The bourgeoisie has adopted a series of anti-cyclical policies. Armed with the experience of the 1929 crisis, which was considerably aggravated by isolationism, the ruling class has got rid of its remaining pre-1914 free-trade delusions. The 1930’s, and still more the period after 1945 with the advent of Keynesianism, were marked by a string of concerted state capitalist policies. It would be impossible to list them all here, but they all have the same aim in view: to get control over fluctuations in the economy, and artificially support demand.

The level of state intervention in the economy has grown. This point has already been dealt with at length in previous issues of the International Review; here we will deal only with an aspect which has so far only been touched on: the state’s intervention in the social domain, and its implications for the economy.

During capitalism’s ascendant phase, increasing wages, the reduction in the working day, and improved working conditions were “concessions wrested from capital through bitter struggle... the English law on the 10 hour working day, is in fact the result of a long and stubborn civil war between the capitalist class and the working class” (Marx, Capital). In decadence, the bourgeoisie’s concessions to the working class following the revolutionary movements of 1917-23 represented, for the first time, measures taken to calm (8-hour day, universal suffrage, social insurance etc) and to control (labour contracts, trade union rights, workers’ commissions, etc.) a social movement whose aim was no longer to gain lasting reforms within the system, but to seize power. These last measures to be taken as a spin-off from the struggle highlight the fact that in capitalism’s decadence, the state, with the help of the trade unions, organises, controls and plans social measures in order to ward off the proletarian threat. This is marked by the swelling of state spending devoted to the social domain (indirect wages subtracted from the overall mass of wages).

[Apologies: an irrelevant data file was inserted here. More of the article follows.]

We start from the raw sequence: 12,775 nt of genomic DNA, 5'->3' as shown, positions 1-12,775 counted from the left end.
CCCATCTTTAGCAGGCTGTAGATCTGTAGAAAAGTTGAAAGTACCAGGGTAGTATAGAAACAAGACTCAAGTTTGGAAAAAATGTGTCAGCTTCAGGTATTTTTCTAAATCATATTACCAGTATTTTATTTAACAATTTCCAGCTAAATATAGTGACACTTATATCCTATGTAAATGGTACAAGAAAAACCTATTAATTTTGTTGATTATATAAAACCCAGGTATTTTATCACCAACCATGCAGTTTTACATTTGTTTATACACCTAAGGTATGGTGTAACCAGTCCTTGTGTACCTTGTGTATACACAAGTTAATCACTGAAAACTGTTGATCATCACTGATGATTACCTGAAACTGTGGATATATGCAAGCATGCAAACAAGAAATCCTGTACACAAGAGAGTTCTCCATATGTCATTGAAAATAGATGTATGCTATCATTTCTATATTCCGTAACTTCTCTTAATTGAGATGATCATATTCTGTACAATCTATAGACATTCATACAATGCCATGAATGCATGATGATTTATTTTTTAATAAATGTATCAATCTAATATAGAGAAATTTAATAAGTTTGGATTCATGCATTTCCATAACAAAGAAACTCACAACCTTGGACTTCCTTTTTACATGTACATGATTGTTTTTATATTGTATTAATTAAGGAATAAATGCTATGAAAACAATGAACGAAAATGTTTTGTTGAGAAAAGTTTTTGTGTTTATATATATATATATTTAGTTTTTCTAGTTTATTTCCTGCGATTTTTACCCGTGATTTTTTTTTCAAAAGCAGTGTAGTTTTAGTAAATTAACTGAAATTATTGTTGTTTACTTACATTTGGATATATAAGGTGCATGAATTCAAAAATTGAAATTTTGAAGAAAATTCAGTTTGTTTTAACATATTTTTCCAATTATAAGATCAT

Table 2. State Social Expenditure

(as a % of GNP)

























































Sources: Ch. André & R. Delorme, op. cit. in International review no. 54.







In France, the state took a whole series of social measures in a period of social calm: medical insurance in 1928-30, free education in 1930, family allowances in 1932; in Germany, medical insurance is extended to office and farm workers, help given to the unemployed in 1927. The present system of social security in the developed countries was conceived, discussed and planned during and just after World War II [7]: in France in 1946, in Germany in 1954-57 (1951 joint management law), etc.

All these measures are aimed primarily at a better social and political control of the working class, and at increasing its dependence on the state and the trade unions (indirect wages). But on the economic level, they had a secondary effect: to attenuate the fluctuations of demand in Sector II (consumer goods), where over-production first appears.

The establishment of income relief, programmed wage increases [8], and the development of so-called consumer credit are all part of the same mechanism.


In the period of capitalist decadence, wars and military production no longer have any function in capitalism’s overall development. They are neither areas for the accumulation of capital, nor moments in the political unification of the bourgeoisie (as with Germany after the 1871 Franco-Prussian war: see International Review nos. 51, 52, 53).